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  • Writer's pictureHaydn Wheeler

Parliamentary tyranny and that royal prerogative.

With the resignation of MP and lawyer Stephen Phillips and his concerns about parliamentary tyranny and whether royal prerogative is at play relating to Brexit, it throws us very much into what was being enforced on the Clubmen through the course of 17th Century English Civil War. Parliamentary and Royalist troops through both houses in Westminster and the King's Oxford parliament made their demands with force as the war escalated. The war in the case of Westminster was a cause of because of a breakdown in the authority of parliament, it was not a breakdown because of the war.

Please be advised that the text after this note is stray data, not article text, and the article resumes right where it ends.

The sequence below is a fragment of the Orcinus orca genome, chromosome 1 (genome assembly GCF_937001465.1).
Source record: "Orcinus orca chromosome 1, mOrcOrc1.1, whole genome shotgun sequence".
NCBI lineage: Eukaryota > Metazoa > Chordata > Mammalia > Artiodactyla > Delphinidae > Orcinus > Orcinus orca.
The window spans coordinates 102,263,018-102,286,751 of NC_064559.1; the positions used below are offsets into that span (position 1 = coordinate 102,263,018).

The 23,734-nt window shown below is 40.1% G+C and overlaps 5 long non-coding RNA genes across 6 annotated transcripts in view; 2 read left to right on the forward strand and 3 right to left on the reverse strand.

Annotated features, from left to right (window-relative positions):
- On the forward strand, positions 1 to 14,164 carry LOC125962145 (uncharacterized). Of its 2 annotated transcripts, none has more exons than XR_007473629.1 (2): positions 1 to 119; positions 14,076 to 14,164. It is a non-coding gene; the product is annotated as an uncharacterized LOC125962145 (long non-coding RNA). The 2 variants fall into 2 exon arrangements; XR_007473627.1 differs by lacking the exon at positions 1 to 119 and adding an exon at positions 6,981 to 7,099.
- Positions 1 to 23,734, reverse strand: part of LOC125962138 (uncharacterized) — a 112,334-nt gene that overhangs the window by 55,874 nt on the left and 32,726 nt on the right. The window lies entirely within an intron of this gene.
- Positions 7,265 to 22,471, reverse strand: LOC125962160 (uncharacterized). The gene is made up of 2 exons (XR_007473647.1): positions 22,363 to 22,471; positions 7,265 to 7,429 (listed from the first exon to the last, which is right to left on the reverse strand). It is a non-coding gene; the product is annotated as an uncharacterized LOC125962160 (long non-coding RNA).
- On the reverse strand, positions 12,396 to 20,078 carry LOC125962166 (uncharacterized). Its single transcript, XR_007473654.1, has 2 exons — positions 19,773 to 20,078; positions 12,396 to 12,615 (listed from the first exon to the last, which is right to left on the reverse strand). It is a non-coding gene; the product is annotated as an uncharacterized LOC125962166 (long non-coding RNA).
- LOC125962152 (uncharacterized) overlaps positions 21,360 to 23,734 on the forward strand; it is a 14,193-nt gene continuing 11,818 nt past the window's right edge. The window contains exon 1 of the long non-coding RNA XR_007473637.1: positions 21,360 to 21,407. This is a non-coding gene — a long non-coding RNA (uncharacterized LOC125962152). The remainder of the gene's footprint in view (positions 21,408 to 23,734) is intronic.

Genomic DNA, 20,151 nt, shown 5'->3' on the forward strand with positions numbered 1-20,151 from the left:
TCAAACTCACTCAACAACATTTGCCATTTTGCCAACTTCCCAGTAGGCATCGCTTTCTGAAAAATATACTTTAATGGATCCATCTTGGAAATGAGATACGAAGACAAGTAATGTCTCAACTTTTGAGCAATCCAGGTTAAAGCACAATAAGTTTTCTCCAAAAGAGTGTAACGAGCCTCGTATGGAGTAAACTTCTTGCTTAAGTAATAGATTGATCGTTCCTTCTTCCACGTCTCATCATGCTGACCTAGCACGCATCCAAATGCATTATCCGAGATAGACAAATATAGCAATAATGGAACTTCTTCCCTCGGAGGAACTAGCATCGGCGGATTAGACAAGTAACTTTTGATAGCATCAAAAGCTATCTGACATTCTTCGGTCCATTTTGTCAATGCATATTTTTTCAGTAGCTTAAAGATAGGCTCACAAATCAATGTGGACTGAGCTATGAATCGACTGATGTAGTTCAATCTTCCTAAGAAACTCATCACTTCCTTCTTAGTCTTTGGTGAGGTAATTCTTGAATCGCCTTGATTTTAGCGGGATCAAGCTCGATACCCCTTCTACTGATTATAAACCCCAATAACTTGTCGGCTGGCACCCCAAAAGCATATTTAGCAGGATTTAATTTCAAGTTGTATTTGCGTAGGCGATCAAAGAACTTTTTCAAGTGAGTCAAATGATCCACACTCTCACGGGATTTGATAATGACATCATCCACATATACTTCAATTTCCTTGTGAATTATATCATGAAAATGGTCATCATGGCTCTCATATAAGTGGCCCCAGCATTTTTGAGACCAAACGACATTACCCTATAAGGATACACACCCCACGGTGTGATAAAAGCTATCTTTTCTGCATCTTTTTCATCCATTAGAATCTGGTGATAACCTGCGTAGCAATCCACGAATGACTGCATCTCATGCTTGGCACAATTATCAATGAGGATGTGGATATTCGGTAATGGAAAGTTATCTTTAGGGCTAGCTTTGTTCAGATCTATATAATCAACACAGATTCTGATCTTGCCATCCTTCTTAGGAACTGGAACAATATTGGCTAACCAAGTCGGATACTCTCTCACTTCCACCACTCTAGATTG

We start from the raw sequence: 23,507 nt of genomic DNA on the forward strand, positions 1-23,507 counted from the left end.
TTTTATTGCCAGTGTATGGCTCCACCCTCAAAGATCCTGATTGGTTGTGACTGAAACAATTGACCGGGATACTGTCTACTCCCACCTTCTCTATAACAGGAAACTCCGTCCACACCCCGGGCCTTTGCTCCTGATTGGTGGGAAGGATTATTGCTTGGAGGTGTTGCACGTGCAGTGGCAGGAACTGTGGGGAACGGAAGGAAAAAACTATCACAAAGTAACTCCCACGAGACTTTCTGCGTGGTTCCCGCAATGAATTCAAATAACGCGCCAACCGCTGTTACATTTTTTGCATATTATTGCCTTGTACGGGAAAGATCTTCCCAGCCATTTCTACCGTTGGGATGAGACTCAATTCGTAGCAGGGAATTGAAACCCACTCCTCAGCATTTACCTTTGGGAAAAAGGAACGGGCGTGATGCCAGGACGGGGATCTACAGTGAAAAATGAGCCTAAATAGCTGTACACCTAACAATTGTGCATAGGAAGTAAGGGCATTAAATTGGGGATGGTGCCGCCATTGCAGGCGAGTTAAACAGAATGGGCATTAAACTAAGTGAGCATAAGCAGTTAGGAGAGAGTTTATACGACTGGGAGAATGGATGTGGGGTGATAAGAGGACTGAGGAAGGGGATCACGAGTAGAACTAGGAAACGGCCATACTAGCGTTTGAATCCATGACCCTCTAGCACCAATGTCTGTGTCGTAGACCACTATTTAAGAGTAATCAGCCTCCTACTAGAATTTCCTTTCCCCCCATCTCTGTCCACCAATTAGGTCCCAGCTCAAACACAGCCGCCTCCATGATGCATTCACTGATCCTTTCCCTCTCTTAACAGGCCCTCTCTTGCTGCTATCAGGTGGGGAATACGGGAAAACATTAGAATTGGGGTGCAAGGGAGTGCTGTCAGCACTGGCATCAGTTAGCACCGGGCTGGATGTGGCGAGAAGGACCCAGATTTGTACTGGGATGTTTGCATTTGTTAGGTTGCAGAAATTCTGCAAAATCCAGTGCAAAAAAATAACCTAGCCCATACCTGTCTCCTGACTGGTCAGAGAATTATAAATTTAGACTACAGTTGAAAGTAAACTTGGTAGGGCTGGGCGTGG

Localism, law and representation in local community was being undermined by the warring parties. The Clubmen through keeping a neutrality and not siding with either side tried to bring an order back into their community while what was seen as the "World Turned Upside Down" was around them. Parliamentarians still had counties who they represented interests, but through the course of the civil war this was becoming more of catering to the demands of the armies interests. The Clubmen of 1645 through keeping locality as where their power lay tried to limit the plight of a divided nation that was thrust upon them. Parliamentary tyranny for reasons of expediency leaves us with no parliament at all. Electoral reform, as then as now desirable? Levellers territory.

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